Not many people are falling for Modi’s gimmicks. The yatra hasn’t been able to draw large crowds. Playing on religious sentiments, Modi is starting every leg of his yatra from a temple. First, it was the Bhattiji Maharaj temple in Phagvel, which is worshipped by Kshatriya OBCs. Then, to win over Dalit support, he flagged off the second round of his yatra from the temple of the Dalit saint Savianathji in Jhajhankar village. But the Gods don’t seem to be helping. “Despite the use of money and state power, the response to the yatra has been indifferent. It is the same group of BJP workers following Modi in luxury buses. Of course, there are always a few local supporters and curious onlookers, but nothing much to speak of,” BJP sources say.

Modi even tried rustling up a few token Muslims. A local BJP leader arranged for five Muslims with shaven heads, painted with the BJP’s lotus logo, to greet the yatra at Mendarda, near Junagadh. But no one fell for the tokenism. In fact, even powerloom factory owners in Surat threatened to boycott the elections and the Gaurav Yatra if their demand for lower power tariffs is not met. When Modi visited former CM Keshubhai Patel’s constituency, Visavadar in Saurashtra recently, he was drowned out by pro-Keshubhai chants. Many BJP supporters boycotted the rally because they felt that Modi had unfairly ousted their leader, Keshubhai, last October.

In his own backyard, Modi has to contend with dissent from the powerful Patel lobby within the BJP. Many Patels are upset at the manner in which former CM Keshubhai Patel was booted out. Keshubhai still has a large support base in the Saurashtra region, where the BJP has 51 of the 58 assembly seats. Although the BJP has appointed Keshubhai as campaign president, he chose to stay away from the yatra, citing health reasons. However, he attended a recent meeting of the Leuva Patel community in Gandhinagar organised under the ‘Saurashtra Leuva Patel Seva Samaj’ banner. The meeting was held to “fight against political injustice to the Patel community”. Mafatlal Patel, the estranged husband of Education Minister Anandiben Patel, also spoke at the meeting. “Keshubhai is a visionary. Why shouldn’t Gujarat have a Patel chief minister?” he asked. Keshubhai also made his resentment public during a television interview. He said that Narendra Modi might not be the ultimate choice for CM again, if the party was voted back to power in the Assembly polls. “Modi is leading us into the elections, but I am clear that only the MLAs can decide the next Chief Minister,” Keshubhai told Star News. The BJP president, M. Venkaiah Naidu, had recently said Modi would be the Chief Minister of Gujarat after the Assembly elections.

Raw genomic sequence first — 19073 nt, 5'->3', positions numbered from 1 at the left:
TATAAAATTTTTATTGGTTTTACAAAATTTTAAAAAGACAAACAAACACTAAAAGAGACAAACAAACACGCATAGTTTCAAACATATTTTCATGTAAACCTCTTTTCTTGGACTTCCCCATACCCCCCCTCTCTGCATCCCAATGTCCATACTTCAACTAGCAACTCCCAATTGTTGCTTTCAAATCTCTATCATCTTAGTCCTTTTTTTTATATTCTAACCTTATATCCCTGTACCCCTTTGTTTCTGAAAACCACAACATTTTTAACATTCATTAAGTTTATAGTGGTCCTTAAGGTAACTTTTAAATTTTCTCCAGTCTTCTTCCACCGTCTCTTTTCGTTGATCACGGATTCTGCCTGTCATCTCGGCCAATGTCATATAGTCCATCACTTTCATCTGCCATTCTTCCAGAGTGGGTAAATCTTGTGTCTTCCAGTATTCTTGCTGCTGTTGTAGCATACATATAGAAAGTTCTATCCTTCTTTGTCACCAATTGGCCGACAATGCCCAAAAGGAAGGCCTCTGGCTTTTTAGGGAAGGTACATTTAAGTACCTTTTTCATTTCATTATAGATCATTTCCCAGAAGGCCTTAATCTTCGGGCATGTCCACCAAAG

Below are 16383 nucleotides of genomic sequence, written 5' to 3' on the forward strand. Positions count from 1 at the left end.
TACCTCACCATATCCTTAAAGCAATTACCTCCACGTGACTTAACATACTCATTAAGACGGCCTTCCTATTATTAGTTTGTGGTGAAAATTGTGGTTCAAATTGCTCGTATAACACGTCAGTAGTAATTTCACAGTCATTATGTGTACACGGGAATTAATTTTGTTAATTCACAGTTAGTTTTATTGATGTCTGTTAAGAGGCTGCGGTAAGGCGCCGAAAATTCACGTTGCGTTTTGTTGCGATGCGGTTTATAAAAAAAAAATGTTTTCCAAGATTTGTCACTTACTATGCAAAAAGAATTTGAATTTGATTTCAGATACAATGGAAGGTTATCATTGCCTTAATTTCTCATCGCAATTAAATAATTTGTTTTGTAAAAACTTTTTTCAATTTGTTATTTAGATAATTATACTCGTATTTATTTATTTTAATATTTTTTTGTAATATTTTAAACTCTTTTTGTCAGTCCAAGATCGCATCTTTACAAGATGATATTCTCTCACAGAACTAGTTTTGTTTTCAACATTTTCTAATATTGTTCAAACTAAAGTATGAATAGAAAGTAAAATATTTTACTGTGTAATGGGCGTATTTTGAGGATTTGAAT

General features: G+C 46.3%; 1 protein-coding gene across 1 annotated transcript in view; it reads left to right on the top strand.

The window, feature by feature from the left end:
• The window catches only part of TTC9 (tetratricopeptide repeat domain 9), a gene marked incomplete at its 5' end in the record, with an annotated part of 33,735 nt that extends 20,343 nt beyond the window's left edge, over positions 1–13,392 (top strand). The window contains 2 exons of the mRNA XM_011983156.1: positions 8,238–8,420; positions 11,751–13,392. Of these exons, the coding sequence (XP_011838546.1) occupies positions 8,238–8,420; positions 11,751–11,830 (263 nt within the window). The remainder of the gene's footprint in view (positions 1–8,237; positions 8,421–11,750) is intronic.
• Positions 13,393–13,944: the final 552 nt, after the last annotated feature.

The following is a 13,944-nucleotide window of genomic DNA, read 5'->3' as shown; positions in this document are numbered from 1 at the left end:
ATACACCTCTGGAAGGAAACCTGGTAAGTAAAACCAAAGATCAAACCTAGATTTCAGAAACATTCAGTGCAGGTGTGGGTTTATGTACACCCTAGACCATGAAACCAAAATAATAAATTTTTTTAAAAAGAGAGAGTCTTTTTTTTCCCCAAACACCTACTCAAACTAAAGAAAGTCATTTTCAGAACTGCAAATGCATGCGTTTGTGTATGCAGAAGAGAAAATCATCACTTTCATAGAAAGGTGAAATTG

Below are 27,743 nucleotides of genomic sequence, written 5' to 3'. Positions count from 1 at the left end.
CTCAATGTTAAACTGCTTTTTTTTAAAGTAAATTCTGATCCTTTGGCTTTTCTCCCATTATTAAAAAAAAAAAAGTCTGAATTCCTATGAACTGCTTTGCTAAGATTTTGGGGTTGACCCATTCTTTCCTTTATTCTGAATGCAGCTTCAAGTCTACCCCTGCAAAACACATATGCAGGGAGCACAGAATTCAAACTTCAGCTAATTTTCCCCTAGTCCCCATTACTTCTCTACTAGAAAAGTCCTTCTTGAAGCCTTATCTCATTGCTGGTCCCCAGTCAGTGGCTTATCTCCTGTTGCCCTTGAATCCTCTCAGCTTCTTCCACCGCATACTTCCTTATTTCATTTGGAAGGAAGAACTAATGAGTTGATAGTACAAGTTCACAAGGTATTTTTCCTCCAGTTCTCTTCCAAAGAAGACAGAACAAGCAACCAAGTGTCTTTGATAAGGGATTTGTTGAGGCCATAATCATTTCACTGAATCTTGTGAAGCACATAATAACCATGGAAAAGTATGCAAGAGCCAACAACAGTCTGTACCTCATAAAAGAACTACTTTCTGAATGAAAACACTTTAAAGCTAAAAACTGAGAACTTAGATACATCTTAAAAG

But both Naidu and Keshubhai may be jumping the gun by assuming that the BJP will return to power. Voters are angry about the government’s neglect of basic survival problems. The state has had its third consecutive drought. But the government still hasn’t declared drought in the state and started relief work for the vast army of people rendered unemployed and bankrupt. This year, insufficient rainfall in the first two monsoon months resulted in large-scale crop loss. Around 80 per cent of the state has got less than half the normal rainfall. Even though there was rain later in August, very little of the crop could be salvaged. Around 25 farmers in Sanand, Ahmedabad (rural) district, committed suicide after crop failure made them broke. Development work has ground to a halt with contractors bills worth around Rs 1,000 crore unpaid. In cities, employment has fallen, due to the industrial slowdown. Around 60 per cent of Gujarat’s small and medium industry, which was the main source of employment, are either sick or closed. A recent government document estimates that organised sector employment fell by 10.29 per cent since 1998, when the BJP came to power (Rajiv Shah, The Times of India, September 14th 2002). Around 15 lakh unemployed are seeking jobs in the organised sector, just 1.22 lakh less than those employed in the sector.

Modi’s insults are a cover-up for his failures. They are attempts at rabble-rousing to deflect focus from the real issues that confront Gujarat’s voters. He is desperately trying to fan hatred. Rather than bolstering Gujarat’s pride, he is becoming an embarrassment for the state. Didn’t someone say pride comes before a fall?

Frontline, October 12 – 25, 2002 Also available here